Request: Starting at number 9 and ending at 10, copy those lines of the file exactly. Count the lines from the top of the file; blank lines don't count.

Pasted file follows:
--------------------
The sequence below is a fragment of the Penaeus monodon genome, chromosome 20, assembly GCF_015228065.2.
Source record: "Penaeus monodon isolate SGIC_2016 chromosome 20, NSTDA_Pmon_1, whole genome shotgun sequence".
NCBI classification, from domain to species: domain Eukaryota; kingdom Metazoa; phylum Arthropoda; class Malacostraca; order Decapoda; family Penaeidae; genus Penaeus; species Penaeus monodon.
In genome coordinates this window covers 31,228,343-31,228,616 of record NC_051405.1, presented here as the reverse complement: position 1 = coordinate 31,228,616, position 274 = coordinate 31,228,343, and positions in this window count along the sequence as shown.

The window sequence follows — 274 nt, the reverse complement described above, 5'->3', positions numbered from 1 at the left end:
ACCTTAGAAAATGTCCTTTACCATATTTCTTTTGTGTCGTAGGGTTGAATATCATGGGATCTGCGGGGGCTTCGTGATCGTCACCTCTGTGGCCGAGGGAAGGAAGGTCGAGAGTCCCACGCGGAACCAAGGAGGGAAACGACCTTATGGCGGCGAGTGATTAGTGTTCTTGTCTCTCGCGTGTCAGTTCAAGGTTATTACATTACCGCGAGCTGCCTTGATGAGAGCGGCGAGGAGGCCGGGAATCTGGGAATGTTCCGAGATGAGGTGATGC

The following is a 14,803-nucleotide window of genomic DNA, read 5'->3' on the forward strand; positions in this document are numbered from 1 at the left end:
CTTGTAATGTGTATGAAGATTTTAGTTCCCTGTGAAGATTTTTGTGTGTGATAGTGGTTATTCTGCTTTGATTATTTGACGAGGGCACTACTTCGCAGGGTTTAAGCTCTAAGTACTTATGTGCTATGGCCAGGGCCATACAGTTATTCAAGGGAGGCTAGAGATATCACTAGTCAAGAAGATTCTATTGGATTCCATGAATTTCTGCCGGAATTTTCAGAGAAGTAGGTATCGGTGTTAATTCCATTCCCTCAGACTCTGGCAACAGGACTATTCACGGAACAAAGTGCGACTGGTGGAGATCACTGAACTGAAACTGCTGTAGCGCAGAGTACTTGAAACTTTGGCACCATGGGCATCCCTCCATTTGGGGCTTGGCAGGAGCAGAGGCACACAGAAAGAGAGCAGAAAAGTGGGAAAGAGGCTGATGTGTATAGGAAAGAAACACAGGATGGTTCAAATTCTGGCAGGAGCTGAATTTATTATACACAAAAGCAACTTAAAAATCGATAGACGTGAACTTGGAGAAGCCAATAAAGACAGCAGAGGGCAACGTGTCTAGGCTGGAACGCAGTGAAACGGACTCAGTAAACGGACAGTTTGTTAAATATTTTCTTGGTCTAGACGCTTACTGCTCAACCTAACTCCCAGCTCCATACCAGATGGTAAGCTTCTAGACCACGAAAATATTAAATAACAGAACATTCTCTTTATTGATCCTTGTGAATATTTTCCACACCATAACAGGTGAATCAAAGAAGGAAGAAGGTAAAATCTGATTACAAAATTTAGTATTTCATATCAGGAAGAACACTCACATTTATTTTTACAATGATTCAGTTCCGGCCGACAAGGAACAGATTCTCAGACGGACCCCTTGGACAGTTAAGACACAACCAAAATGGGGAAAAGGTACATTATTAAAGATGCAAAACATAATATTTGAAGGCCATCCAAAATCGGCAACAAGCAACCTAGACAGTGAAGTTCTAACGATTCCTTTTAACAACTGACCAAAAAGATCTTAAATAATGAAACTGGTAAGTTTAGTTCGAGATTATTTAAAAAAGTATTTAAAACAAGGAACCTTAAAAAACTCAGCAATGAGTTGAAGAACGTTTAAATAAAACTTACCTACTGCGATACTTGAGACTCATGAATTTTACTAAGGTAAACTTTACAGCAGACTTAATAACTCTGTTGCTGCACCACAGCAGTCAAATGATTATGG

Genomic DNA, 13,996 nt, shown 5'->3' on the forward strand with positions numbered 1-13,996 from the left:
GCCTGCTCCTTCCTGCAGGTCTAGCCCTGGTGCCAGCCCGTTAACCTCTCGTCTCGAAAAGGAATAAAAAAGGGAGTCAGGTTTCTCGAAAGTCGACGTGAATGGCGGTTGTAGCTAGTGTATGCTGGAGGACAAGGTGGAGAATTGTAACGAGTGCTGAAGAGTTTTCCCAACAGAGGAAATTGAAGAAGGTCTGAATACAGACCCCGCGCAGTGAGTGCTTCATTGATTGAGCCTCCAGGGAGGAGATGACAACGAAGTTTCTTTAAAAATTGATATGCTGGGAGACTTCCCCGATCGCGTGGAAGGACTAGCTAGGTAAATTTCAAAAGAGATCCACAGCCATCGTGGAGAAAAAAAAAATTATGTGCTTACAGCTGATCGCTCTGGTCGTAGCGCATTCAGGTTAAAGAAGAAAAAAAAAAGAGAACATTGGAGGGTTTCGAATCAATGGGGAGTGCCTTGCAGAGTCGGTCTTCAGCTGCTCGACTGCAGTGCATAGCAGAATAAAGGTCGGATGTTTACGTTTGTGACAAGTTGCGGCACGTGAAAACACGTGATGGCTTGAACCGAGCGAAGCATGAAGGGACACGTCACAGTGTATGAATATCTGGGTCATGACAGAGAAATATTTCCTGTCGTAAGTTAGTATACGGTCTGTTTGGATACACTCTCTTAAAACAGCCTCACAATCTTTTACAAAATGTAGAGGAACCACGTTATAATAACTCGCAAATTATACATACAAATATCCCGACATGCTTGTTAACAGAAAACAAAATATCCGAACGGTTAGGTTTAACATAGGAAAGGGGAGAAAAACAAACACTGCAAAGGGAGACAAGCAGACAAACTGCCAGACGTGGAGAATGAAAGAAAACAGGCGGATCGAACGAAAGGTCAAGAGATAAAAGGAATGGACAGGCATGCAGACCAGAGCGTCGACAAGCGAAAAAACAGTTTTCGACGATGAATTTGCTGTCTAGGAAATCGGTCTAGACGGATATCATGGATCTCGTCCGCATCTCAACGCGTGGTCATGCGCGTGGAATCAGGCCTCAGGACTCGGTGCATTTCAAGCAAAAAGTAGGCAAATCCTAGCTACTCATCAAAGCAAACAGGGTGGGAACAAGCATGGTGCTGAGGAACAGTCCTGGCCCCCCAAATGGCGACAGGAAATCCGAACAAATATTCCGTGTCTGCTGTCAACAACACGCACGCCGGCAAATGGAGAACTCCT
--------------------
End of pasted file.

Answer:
Genomic DNA, 13,996 nt, shown 5'->3' on the forward strand with positions numbered 1-13,996 from the left:
GCCTGCTCCTTCCTGCAGGTCTAGCCCTGGTGCCAGCCCGTTAACCTCTCGTCTCGAAAAGGAATAAAAAAGGGAGTCAGGTTTCTCGAAAGTCGACGTGAATGGCGGTTGTAGCTAGTGTATGCTGGAGGACAAGGTGGAGAATTGTAACGAGTGCTGAAGAGTTTTCCCAACAGAGGAAATTGAAGAAGGTCTGAATACAGACCCCGCGCAGTGAGTGCTTCATTGATTGAGCCTCCAGGGAGGAGATGACAACGAAGTTTCTTTAAAAATTGATATGCTGGGAGACTTCCCCGATCGCGTGGAAGGACTAGCTAGGTAAATTTCAAAAGAGATCCACAGCCATCGTGGAGAAAAAAAAAATTATGTGCTTACAGCTGATCGCTCTGGTCGTAGCGCATTCAGGTTAAAGAAGAAAAAAAAAAGAGAACATTGGAGGGTTTCGAATCAATGGGGAGTGCCTTGCAGAGTCGGTCTTCAGCTGCTCGACTGCAGTGCATAGCAGAATAAAGGTCGGATGTTTACGTTTGTGACAAGTTGCGGCACGTGAAAACACGTGATGGCTTGAACCGAGCGAAGCATGAAGGGACACGTCACAGTGTATGAATATCTGGGTCATGACAGAGAAATATTTCCTGTCGTAAGTTAGTATACGGTCTGTTTGGATACACTCTCTTAAAACAGCCTCACAATCTTTTACAAAATGTAGAGGAACCACGTTATAATAACTCGCAAATTATACATACAAATATCCCGACATGCTTGTTAACAGAAAACAAAATATCCGAACGGTTAGGTTTAACATAGGAAAGGGGAGAAAAACAAACACTGCAAAGGGAGACAAGCAGACAAACTGCCAGACGTGGAGAATGAAAGAAAACAGGCGGATCGAACGAAAGGTCAAGAGATAAAAGGAATGGACAGGCATGCAGACCAGAGCGTCGACAAGCGAAAAAACAGTTTTCGACGATGAATTTGCTGTCTAGGAAATCGGTCTAGACGGATATCATGGATCTCGTCCGCATCTCAACGCGTGGTCATGCGCGTGGAATCAGGCCTCAGGACTCGGTGCATTTCAAGCAAAAAGTAGGCAAATCCTAGCTACTCATCAAAGCAAACAGGGTGGGAACAAGCATGGTGCTGAGGAACAGTCCTGGCCCCCCAAATGGCGACAGGAAATCCGAACAAATATTCCGTGTCTGCTGTCAACAACACGCACGCCGGCAAATGGAGAACTCCT